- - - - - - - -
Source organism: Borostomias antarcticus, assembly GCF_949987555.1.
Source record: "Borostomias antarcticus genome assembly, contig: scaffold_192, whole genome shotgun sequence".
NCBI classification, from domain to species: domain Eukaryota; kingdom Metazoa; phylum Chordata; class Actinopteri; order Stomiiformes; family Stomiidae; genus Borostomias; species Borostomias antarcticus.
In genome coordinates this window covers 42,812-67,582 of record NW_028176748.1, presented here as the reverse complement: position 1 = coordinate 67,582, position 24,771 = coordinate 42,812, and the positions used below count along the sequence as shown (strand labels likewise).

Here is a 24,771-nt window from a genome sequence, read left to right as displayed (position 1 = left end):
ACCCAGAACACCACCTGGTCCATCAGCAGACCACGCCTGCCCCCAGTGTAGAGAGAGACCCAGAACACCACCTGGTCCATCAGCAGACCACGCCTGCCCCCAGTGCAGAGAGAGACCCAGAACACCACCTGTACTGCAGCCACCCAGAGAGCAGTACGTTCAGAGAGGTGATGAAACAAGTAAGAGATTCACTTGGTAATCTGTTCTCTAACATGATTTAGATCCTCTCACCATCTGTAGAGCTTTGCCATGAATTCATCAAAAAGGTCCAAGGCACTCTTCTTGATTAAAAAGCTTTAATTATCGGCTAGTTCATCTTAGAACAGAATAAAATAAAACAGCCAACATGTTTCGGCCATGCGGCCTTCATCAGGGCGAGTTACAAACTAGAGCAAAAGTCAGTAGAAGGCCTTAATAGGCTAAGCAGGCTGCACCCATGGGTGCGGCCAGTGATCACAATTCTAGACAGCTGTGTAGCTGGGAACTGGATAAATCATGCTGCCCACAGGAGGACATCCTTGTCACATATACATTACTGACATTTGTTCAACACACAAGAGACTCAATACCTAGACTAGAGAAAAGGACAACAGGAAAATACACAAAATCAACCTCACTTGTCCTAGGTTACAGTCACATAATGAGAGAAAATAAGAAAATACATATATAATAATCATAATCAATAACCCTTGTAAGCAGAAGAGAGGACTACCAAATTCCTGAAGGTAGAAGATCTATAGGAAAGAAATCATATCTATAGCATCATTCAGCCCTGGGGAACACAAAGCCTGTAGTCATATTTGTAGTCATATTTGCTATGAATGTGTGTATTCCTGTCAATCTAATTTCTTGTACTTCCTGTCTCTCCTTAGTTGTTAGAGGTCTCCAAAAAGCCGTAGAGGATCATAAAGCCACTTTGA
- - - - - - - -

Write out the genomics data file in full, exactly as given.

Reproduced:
Source organism: Borostomias antarcticus, assembly GCF_949987555.1.
Source record: "Borostomias antarcticus genome assembly, contig: scaffold_192, whole genome shotgun sequence".
NCBI classification, from domain to species: domain Eukaryota; kingdom Metazoa; phylum Chordata; class Actinopteri; order Stomiiformes; family Stomiidae; genus Borostomias; species Borostomias antarcticus.
In genome coordinates this window covers 42,812-67,582 of record NW_028176748.1, presented here as the reverse complement: position 1 = coordinate 67,582, position 24,771 = coordinate 42,812, and the positions used below count along the sequence as shown (strand labels likewise).

Here is a 24,771-nt window from a genome sequence, read left to right as displayed (position 1 = left end):
ACCCAGAACACCACCTGGTCCATCAGCAGACCACGCCTGCCCCCAGTGTAGAGAGAGACCCAGAACACCACCTGGTCCATCAGCAGACCACGCCTGCCCCCAGTGCAGAGAGAGACCCAGAACACCACCTGTACTGCAGCCACCCAGAGAGCAGTACGTTCAGAGAGGTGATGAAACAAGTAAGAGATTCACTTGGTAATCTGTTCTCTAACATGATTTAGATCCTCTCACCATCTGTAGAGCTTTGCCATGAATTCATCAAAAAGGTCCAAGGCACTCTTCTTGATTAAAAAGCTTTAATTATCGGCTAGTTCATCTTAGAACAGAATAAAATAAAACAGCCAACATGTTTCGGCCATGCGGCCTTCATCAGGGCGAGTTACAAACTAGAGCAAAAGTCAGTAGAAGGCCTTAATAGGCTAAGCAGGCTGCACCCATGGGTGCGGCCAGTGATCACAATTCTAGACAGCTGTGTAGCTGGGAACTGGATAAATCATGCTGCCCACAGGAGGACATCCTTGTCACATATACATTACTGACATTTGTTCAACACACAAGAGACTCAATACCTAGACTAGAGAAAAGGACAACAGGAAAATACACAAAATCAACCTCACTTGTCCTAGGTTACAGTCACATAATGAGAGAAAATAAGAAAATACATATATAATAATCATAATCAATAACCCTTGTAAGCAGAAGAGAGGACTACCAAATTCCTGAAGGTAGAAGATCTATAGGAAAGAAATCATATCTATAGCATCATTCAGCCCTGGGGAACACAAAGCCTGTAGTCATATTTGTAGTCATATTTGCTATGAATGTGTGTATTCCTGTCAATCTAATTTCTTGTACTTCCTGTCTCTCCTTAGTTGTTAGAGGTCTCCAAAAAGCCGTAGAGGATCATAAAGCCACTTTGA